Mitchell Rales speaks at a ceremony on his property, Glenstone, in Potomac, Md., on June 24, 2013. Behind Rales is a sculpture created by artist Jeff Koons that contains 27,000 plants. (Bonnie Jo Mount/The Washington Post)

The foundation that operates Potomac billionaire Mitchell Rales’s private art museum is getting a $372,993 tax refund from Montgomery County.

The refund reflects a change approved by the County Council last week after officials decided it was unfair to tax a building that will house much of Rales’s art collection at the same rate as some commercial establishments.

“We have to ask ourselves what we want in this county,” council member Hans Riemer (D-At Large) asked just before the vote. “Does the county want to levy heavy taxes on a museum as though it were the same thing as housing or commercial construction? This is a social benefit we don’t want to create barriers to.”

The unanimous passage of Bill 62-14 — “Development Impact Taxes — Exemptions — Ancillary Facilities” — reduced the tax due on the new exhibition space from $445,419 to $72,426.

The change illustrates the challenges inherent in deciding how much those who want to build in Montgomery County should pay to help address the impact of new construction on traffic and roads. And the quiet manner in which the change was made — without a separate public hearing or debate — drew criticism from one council member and a key member of the council’s staff.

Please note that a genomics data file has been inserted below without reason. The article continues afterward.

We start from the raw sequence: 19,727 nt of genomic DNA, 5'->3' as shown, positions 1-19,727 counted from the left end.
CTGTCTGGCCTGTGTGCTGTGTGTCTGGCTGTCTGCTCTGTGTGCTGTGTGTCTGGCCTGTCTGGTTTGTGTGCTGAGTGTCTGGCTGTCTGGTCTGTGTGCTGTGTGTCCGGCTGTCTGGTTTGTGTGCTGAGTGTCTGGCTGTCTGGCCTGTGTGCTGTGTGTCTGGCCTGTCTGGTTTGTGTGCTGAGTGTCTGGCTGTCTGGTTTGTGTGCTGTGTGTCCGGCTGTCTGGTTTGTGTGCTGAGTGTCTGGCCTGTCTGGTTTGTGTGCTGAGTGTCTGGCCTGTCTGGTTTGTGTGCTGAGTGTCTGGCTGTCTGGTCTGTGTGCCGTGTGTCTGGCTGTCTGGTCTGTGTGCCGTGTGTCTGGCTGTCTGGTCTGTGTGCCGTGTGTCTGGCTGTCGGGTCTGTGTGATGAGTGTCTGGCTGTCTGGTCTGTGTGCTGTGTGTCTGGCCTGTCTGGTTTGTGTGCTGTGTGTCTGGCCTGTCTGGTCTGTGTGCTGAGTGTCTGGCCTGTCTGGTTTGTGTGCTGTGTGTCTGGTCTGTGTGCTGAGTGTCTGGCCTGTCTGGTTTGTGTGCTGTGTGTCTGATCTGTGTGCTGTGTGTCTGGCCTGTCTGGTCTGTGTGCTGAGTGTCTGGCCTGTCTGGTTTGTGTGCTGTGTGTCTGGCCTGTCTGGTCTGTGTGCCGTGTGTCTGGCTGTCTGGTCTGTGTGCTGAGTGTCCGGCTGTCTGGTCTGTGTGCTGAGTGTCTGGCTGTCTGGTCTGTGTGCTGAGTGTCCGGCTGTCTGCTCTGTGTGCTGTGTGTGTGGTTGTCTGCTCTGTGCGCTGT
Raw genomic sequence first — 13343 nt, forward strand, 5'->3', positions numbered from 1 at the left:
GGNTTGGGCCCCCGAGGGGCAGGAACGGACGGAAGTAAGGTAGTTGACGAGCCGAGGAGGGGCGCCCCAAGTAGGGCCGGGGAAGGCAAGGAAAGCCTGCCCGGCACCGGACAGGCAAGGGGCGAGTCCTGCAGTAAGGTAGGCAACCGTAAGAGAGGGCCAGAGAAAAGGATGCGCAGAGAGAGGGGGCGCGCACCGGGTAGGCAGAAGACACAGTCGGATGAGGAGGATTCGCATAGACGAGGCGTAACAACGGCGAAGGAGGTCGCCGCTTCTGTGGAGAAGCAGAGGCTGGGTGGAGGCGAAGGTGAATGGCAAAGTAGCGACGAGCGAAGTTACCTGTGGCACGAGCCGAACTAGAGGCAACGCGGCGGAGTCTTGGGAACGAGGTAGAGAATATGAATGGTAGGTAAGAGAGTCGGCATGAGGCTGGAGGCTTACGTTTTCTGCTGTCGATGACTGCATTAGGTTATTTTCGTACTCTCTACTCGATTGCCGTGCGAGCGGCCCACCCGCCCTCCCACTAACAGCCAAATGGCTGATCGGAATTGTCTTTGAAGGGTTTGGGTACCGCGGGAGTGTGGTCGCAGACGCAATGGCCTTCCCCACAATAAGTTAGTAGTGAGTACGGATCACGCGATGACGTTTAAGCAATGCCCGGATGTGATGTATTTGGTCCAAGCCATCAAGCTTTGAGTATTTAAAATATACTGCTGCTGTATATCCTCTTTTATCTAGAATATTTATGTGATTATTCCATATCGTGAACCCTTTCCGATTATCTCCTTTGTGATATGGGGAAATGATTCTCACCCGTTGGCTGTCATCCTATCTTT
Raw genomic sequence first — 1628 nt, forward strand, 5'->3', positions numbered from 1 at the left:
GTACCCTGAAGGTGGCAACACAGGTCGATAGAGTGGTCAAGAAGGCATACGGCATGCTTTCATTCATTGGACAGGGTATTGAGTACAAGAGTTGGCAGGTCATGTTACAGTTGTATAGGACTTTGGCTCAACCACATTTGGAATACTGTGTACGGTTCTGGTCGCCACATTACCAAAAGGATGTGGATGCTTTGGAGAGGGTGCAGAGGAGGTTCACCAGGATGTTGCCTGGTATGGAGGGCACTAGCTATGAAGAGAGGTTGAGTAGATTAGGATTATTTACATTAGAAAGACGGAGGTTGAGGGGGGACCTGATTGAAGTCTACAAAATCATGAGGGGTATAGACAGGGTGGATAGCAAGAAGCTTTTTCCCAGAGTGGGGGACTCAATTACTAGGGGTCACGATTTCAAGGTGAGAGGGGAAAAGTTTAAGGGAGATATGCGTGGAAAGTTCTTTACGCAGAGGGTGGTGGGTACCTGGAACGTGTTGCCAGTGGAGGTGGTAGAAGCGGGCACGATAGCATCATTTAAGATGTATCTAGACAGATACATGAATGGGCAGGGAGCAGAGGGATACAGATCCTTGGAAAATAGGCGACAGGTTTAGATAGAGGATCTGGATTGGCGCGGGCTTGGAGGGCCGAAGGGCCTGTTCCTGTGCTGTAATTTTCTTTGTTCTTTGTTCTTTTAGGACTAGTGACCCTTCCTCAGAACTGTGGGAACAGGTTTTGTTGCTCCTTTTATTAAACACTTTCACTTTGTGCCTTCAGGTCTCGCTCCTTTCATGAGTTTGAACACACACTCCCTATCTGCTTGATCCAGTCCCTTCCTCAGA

Rales, through a spokesman, did not respond to multiple interview requests.

Montgomery’s transportation impact tax is a one-time payment assessed on new projects to help pay the costs of increased traffic on congested roads. The county collected about $14 million in impact taxes in the last fiscal year.

The tax rate varies. An office building in most parts of the county would be assessed at $12.30 per square foot, or $1.23 million for 100,000 square feet of space. Other buildings — such as houses of worship — pay much less because of their value to the larger community. Hospitals, ­social service agencies and ­affordable housing units are ­exempt.

But county officials had seen nothing quite like the 150,000-square-foot addition Rales is building at Glenstone, the white modernist building on his Potomac estate that houses one of the world’s leading private collections of modern art.

When the project was announced, it was described as comparable in size and scope to the National Gallery of Art’s East Building. It will allow Rales and his wife to permanently exhibit much more of their extensive collection, which includes works by Alexander Calder, Henri Matisse and Mark Rothko.

There was no specific “museum” category in the county’s tax charts. So officials placed Glenstone under “Other Non-Residential,” a grab-bag of land uses that includes funeral parlors, dog kennels and sewage treatment plants.

They levied a tax of $6.15 per square foot for the new building. The Glenstone Foundation appealed the $445,419 tax bill in October, arguing that the museum should be categorized as a “social service provider” — exempting it from the impact tax — because it hosted small groups of Montgomery County Public School students during the school year. The appeal was denied, and the foundation paid the tax bill late last year.